As we begin a new "church year" at Lay Ministries, we’re also gearing up for an important event on our calendar: the Fourteenth Annual LifeBuilders Golf Tournament, which will be held next May. This is a great event and we encourage all of you to take a look at joining us or sending your pastor as a way of appreciating him or her for their dedication.
Golf runs long and deep in my family. Unfortunately my father was frankly indifferent to whether I achieved anything athletically or not. He did not make the automatic connection between success on the athletic field and success in business that most American men do. So, although he was a good golfer (if he could keep the ball in the next fairway rather than the one over from that,) I didn’t get much encouragement on the course.
If there was a golf fanatic in my family, it was my mother, who really pushed my brother and I to play. Although she wanted us to play well, she was too focused on the technicalities and externalities, i.e., the rules, the etiquette, just being at the club, taking lessons, etc.. Although these are important, when overemphasised they became demoralising. I eventually quit playing.
My mother supported the tournament until her death in 2000, but it took another five years for me to start playing again. In the Spring of 2005 I announced to Ray Hughes Jr., at the time the tournament coordinator, that I was playing in the tournament. He put me down after picking himself off of the floor in shock. My play was so unsatisfactory that I was put in a "non-competing team," but that had its advantages too: I got the honour of playing with Ray H. Hughes, Sr.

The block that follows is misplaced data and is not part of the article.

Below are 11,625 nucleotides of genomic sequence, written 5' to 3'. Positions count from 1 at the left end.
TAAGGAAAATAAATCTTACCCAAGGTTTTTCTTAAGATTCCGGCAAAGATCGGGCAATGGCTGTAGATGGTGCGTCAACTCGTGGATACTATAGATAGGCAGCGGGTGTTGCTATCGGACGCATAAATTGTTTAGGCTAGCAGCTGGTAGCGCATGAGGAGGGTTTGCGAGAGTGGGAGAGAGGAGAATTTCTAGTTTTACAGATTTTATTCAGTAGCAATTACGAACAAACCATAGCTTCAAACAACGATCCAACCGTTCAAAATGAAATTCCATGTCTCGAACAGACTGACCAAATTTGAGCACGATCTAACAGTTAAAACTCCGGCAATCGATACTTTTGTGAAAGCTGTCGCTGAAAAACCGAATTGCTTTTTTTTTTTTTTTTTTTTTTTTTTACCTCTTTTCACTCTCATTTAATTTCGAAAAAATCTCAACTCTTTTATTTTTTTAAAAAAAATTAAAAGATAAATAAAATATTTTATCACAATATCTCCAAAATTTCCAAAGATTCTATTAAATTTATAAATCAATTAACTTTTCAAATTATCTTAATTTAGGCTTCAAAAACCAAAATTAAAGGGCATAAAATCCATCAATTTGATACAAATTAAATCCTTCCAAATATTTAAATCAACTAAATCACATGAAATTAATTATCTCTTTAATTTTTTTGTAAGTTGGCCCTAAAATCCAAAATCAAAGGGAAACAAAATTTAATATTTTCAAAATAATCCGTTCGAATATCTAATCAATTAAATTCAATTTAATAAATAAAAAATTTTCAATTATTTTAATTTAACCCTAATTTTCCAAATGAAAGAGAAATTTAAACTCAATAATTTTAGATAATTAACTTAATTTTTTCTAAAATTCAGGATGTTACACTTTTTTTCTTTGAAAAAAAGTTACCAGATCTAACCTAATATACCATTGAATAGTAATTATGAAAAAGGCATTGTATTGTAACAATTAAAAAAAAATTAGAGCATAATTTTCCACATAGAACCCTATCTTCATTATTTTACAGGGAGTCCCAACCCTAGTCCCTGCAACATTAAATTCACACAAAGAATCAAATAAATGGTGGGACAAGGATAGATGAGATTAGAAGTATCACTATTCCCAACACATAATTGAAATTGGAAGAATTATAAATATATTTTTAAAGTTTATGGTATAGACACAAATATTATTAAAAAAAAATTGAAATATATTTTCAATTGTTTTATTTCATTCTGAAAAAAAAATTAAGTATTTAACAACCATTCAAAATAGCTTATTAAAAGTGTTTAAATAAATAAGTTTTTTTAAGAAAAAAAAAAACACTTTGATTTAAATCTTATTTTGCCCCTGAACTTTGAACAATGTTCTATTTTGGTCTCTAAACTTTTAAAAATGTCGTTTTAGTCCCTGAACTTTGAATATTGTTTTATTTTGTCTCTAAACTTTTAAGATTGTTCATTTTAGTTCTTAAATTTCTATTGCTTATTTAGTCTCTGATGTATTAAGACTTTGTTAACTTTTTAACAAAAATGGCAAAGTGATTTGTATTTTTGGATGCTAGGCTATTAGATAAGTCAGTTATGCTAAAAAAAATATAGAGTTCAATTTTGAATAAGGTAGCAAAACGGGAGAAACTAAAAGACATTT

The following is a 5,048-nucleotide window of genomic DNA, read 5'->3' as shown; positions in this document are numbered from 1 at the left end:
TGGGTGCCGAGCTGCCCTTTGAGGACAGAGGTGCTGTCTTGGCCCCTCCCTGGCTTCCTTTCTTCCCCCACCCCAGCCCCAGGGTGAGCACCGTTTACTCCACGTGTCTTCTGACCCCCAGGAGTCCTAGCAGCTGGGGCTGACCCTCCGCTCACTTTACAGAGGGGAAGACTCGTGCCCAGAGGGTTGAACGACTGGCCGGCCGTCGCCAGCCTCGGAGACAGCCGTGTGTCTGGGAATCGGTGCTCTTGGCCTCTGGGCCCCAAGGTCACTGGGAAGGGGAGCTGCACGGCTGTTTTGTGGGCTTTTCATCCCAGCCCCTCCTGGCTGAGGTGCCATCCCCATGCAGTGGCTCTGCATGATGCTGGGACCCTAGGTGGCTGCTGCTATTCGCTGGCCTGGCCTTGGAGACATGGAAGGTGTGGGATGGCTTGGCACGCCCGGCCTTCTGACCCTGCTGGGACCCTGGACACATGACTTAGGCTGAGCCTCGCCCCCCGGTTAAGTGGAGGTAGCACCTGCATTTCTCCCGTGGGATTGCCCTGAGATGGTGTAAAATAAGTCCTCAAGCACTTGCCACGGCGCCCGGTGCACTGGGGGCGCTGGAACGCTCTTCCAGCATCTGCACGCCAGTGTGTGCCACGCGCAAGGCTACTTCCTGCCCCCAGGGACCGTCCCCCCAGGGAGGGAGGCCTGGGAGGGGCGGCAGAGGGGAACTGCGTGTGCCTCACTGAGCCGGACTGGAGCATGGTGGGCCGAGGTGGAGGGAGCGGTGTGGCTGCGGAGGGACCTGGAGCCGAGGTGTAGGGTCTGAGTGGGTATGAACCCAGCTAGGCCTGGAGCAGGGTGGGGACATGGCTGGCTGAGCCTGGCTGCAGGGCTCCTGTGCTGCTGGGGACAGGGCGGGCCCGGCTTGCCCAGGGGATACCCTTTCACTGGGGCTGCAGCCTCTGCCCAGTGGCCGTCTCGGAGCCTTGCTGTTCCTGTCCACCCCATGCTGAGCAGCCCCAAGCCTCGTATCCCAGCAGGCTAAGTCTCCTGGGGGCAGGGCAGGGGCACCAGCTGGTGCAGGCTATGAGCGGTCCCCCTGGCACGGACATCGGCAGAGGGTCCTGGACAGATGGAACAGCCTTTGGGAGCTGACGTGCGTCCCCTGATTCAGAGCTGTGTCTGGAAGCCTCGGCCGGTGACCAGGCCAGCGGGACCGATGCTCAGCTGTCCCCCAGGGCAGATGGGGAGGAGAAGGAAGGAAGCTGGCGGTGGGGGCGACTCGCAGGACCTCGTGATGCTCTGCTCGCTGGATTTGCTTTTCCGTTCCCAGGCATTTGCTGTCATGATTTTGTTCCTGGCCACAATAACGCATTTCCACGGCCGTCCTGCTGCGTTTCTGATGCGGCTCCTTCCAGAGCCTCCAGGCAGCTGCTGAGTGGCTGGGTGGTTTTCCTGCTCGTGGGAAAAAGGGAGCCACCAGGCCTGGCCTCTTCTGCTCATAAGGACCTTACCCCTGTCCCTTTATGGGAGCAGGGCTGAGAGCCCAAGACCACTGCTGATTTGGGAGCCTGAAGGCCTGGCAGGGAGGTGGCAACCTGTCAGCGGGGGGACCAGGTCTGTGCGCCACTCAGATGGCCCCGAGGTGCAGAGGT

I could have spent a lot of time and money on new equipment and lessons. And I definitely needed both. But early on I decided to just get out and play on a regular basis, trying to apply all of those lessons I had already taken. Moreover my decision to play at all had its immediate benefit: when I became tournament coordinator in January 2006, I was knowledgeable enough about golf as it is played and equipped in the 21st century that I could run a credible tournament.
Through all the playing, my game has managed to improve (with some equipment upgrades,) but not enough to win the tournament (which is good news if you’re planning to come!) But golf has both enriched my life and helped this ministry.
Our ministry is all about training and motivating lay people to do the work that God has called them to do. After all of the training and all of the seminars and meetings, there comes a point when it’s just time to do the ministry, to win the souls we’re called to win, to lead men in the ministry that’s so important to the health of the church, to do all of those things that impact the eternal destinies of those around us. With golf, there’s a time for lessons and equipment upgrades, but after that it’s time to get out and play. It’s the same with our ministry.
As you seek God for what He wants you to do with your ministry, keep in mind that, when the praying and the training is over, the time comes to just get out and do it.